When I sent my child to a Chinese school, I didn’t realise how steep the learning curve would be.
And I didn’t mean for him.
It’s calmed down now, but for the first two months we parents were subjected to reams and reams of daily text messages detailing what the children had done at school, what we had to buy for them, what after school clubs there were available, and yes, what the dreaded homework was for that day.
With the school text books came yet more Chinese that I, as an adult learner of a second language, had never come across. My teacher at Live the Language does not have the time to explain primary school lingo. Her unenviable task is to try and get me through the HSK.
Somehow my teacher got me to understand, “The financial dependence of his family bolstered his immune system so that his internal defences were able to overcome the illness.” But it was now left to me to get over the challenge of how to say “join the dots.”
This is the register of primary school Chinese, that had I not had a dwarf in the house, I would never have faced.
Every language is made up of different so-called registers, whereby a different set of unwritten usage rules is used depending on context. The language in a court of law, say, would be carried out in a totally different register from that in a prison cell.
Knowing how to bargain fluently at Yashow Market is not going to earn you respect if you are trying to discuss the necessity of irrigation trenches in arid regions. Nor vice versa, come to that, but it would be handy to know how to do both and apply them where relevant.
And this was the problem. Where I had learned the character for “irrigation trench,” I hadn’t learned those for “draw a circle around the odd numbers,” or “draw a smiley face on the animals that can jump.”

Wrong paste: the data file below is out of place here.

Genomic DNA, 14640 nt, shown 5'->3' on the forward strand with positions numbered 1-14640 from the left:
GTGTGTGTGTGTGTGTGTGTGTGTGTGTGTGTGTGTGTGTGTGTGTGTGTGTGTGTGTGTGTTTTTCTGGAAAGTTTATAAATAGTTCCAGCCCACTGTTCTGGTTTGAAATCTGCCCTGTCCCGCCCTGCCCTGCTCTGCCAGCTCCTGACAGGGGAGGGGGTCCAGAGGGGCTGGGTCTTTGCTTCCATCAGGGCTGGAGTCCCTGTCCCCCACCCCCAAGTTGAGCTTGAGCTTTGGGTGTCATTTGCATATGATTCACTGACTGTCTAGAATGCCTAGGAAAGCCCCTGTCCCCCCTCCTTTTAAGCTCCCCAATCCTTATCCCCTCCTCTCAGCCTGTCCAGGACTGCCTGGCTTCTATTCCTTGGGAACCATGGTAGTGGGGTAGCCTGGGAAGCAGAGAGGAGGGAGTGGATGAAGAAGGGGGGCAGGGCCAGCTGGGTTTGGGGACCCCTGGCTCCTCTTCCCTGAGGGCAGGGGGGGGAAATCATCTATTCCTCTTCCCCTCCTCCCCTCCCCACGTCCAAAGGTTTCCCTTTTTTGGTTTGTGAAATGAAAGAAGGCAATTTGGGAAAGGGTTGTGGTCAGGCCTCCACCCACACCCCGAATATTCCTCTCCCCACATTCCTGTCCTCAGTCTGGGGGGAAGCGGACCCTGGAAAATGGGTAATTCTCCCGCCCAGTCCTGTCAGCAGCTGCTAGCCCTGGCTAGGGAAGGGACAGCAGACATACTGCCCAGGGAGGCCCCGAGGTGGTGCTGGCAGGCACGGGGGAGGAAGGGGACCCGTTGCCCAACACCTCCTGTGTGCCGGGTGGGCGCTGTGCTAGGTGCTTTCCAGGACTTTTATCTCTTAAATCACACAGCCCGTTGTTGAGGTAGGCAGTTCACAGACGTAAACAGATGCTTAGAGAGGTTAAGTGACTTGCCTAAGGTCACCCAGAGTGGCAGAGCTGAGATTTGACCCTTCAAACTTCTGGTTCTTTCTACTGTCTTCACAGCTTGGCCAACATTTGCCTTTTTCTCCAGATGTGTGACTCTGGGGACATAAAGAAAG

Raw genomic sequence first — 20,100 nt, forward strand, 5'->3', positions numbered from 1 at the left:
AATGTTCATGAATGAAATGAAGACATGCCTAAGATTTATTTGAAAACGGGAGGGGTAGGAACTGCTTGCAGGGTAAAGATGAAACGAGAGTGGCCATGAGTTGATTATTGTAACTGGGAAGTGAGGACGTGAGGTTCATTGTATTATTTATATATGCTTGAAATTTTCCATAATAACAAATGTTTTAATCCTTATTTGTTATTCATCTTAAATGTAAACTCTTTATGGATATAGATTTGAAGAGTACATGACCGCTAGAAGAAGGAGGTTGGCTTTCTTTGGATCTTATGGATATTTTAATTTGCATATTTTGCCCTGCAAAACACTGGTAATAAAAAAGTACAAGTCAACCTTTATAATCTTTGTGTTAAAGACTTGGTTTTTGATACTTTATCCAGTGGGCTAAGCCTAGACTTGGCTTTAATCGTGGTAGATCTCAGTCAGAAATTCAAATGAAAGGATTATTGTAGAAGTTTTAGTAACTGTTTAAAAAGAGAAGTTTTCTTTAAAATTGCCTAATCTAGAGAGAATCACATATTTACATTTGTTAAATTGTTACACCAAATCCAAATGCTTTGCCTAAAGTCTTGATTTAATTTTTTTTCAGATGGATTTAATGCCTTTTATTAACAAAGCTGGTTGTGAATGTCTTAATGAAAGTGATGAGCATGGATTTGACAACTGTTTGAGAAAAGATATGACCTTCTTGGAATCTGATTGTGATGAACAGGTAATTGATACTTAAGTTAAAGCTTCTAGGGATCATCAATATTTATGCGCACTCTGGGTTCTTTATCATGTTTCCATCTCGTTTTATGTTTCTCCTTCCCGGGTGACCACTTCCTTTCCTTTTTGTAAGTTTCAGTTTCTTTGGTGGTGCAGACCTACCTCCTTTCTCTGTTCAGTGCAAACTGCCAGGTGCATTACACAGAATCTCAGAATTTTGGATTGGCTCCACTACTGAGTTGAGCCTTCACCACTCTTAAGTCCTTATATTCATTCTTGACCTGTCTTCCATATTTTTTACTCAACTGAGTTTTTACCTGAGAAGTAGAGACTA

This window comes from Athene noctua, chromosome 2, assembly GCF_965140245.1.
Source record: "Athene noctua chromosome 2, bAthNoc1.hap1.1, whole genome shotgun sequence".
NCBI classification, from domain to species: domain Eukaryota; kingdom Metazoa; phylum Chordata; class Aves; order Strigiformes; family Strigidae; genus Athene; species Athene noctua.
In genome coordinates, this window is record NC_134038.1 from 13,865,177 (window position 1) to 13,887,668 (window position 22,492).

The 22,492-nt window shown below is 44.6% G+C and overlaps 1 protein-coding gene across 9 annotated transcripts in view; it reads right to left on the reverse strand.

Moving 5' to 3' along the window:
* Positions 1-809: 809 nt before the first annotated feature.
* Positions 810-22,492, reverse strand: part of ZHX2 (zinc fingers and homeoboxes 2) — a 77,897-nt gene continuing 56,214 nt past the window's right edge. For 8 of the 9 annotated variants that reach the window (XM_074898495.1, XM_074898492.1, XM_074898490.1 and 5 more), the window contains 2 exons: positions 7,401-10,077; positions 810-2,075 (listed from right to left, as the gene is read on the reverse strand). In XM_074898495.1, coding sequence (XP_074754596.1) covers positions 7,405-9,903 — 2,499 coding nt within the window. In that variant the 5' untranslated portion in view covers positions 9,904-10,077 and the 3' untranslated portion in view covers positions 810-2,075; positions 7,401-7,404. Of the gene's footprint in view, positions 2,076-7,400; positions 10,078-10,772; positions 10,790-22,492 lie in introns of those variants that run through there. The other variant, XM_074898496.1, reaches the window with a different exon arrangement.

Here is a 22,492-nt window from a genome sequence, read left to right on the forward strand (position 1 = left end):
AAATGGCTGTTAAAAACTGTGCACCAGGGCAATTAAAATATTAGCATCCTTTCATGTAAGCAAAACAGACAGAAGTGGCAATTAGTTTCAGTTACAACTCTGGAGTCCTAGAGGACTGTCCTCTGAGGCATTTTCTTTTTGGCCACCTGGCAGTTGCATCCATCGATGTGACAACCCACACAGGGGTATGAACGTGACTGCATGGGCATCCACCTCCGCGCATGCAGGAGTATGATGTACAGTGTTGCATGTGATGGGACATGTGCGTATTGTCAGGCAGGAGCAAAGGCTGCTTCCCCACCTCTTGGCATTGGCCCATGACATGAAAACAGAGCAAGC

In fact it should help my woeful attempts in the long run, as I am always being told that one of my many major problems is trying to make things far too complicated.
I am slowly learning that it is not necessary to say, “In order to maintain consistency, select blue and complete the sphere to its perimeter with the selected utensil” when in fact I could just say “Color the circle blue.”
So while I plough my way through the mud that is adult Chinese, and try and navigate through the subtleties of when you can say “after all,” and when you have to instead say, “at the end of the day,” I thank my teacher at Live the Language for patiently supplying endless examples of when to use the right phrases.
I also thank my son’s teachers for the opportunity to learn how to say, “Match the number on the basket with the little rabbit that has munched that many carrots.”
Debbie Mason has lived in Beijing for more than ten years. She thought her Chinese was okay until she realized she could not understand her son and his Chinese playmates. In a bid to try and keep up with her 7-year-old, Debbie is taking Chinese classes at Live the Language. Follow her progress with her blog posts on
Photo by Renato Ganoza of Flickr.